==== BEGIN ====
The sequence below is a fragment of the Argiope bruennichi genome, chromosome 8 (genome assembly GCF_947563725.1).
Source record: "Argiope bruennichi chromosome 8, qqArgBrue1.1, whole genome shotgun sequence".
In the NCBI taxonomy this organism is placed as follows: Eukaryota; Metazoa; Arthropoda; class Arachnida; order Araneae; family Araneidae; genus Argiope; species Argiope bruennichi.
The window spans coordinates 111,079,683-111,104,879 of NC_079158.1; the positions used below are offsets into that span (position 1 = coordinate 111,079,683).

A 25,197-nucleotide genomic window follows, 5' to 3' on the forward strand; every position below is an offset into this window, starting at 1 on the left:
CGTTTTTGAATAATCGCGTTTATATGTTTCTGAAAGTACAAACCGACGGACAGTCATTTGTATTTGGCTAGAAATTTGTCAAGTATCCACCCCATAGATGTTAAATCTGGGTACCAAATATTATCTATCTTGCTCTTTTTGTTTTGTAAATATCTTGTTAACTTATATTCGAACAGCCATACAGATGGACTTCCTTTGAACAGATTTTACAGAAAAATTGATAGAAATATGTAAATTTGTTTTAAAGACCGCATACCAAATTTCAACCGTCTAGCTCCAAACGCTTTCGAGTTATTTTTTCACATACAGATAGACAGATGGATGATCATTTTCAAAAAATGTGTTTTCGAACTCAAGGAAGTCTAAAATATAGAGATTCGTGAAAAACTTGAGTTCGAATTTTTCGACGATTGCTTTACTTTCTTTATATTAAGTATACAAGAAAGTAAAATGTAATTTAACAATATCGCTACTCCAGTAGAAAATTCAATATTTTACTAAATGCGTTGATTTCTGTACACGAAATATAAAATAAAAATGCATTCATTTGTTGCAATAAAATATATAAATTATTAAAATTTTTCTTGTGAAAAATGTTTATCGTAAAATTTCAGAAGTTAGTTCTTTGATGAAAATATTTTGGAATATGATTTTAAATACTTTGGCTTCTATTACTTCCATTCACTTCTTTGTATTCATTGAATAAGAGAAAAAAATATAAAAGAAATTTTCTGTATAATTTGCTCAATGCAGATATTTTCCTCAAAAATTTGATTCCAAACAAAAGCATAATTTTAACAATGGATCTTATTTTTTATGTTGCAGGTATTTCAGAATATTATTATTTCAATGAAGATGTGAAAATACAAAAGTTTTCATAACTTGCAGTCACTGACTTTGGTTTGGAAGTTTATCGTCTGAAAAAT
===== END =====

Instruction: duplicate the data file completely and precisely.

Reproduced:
The sequence below is a fragment of the Argiope bruennichi genome, chromosome 8 (genome assembly GCF_947563725.1).
Source record: "Argiope bruennichi chromosome 8, qqArgBrue1.1, whole genome shotgun sequence".
In the NCBI taxonomy this organism is placed as follows: Eukaryota; Metazoa; Arthropoda; class Arachnida; order Araneae; family Araneidae; genus Argiope; species Argiope bruennichi.
The window spans coordinates 111,079,683-111,104,879 of NC_079158.1; the positions used below are offsets into that span (position 1 = coordinate 111,079,683).

A 25,197-nucleotide genomic window follows, 5' to 3' on the forward strand; every position below is an offset into this window, starting at 1 on the left:
CGTTTTTGAATAATCGCGTTTATATGTTTCTGAAAGTACAAACCGACGGACAGTCATTTGTATTTGGCTAGAAATTTGTCAAGTATCCACCCCATAGATGTTAAATCTGGGTACCAAATATTATCTATCTTGCTCTTTTTGTTTTGTAAATATCTTGTTAACTTATATTCGAACAGCCATACAGATGGACTTCCTTTGAACAGATTTTACAGAAAAATTGATAGAAATATGTAAATTTGTTTTAAAGACCGCATACCAAATTTCAACCGTCTAGCTCCAAACGCTTTCGAGTTATTTTTTCACATACAGATAGACAGATGGATGATCATTTTCAAAAAATGTGTTTTCGAACTCAAGGAAGTCTAAAATATAGAGATTCGTGAAAAACTTGAGTTCGAATTTTTCGACGATTGCTTTACTTTCTTTATATTAAGTATACAAGAAAGTAAAATGTAATTTAACAATATCGCTACTCCAGTAGAAAATTCAATATTTTACTAAATGCGTTGATTTCTGTACACGAAATATAAAATAAAAATGCATTCATTTGTTGCAATAAAATATATAAATTATTAAAATTTTTCTTGTGAAAAATGTTTATCGTAAAATTTCAGAAGTTAGTTCTTTGATGAAAATATTTTGGAATATGATTTTAAATACTTTGGCTTCTATTACTTCCATTCACTTCTTTGTATTCATTGAATAAGAGAAAAAAATATAAAAGAAATTTTCTGTATAATTTGCTCAATGCAGATATTTTCCTCAAAAATTTGATTCCAAACAAAAGCATAATTTTAACAATGGATCTTATTTTTTATGTTGCAGGTATTTCAGAATATTATTATTTCAATGAAGATGTGAAAATACAAAAGTTTTCATAACTTGCAGTCACTGACTTTGGTTTGGAAGTTTATCGTCTGAAAAAT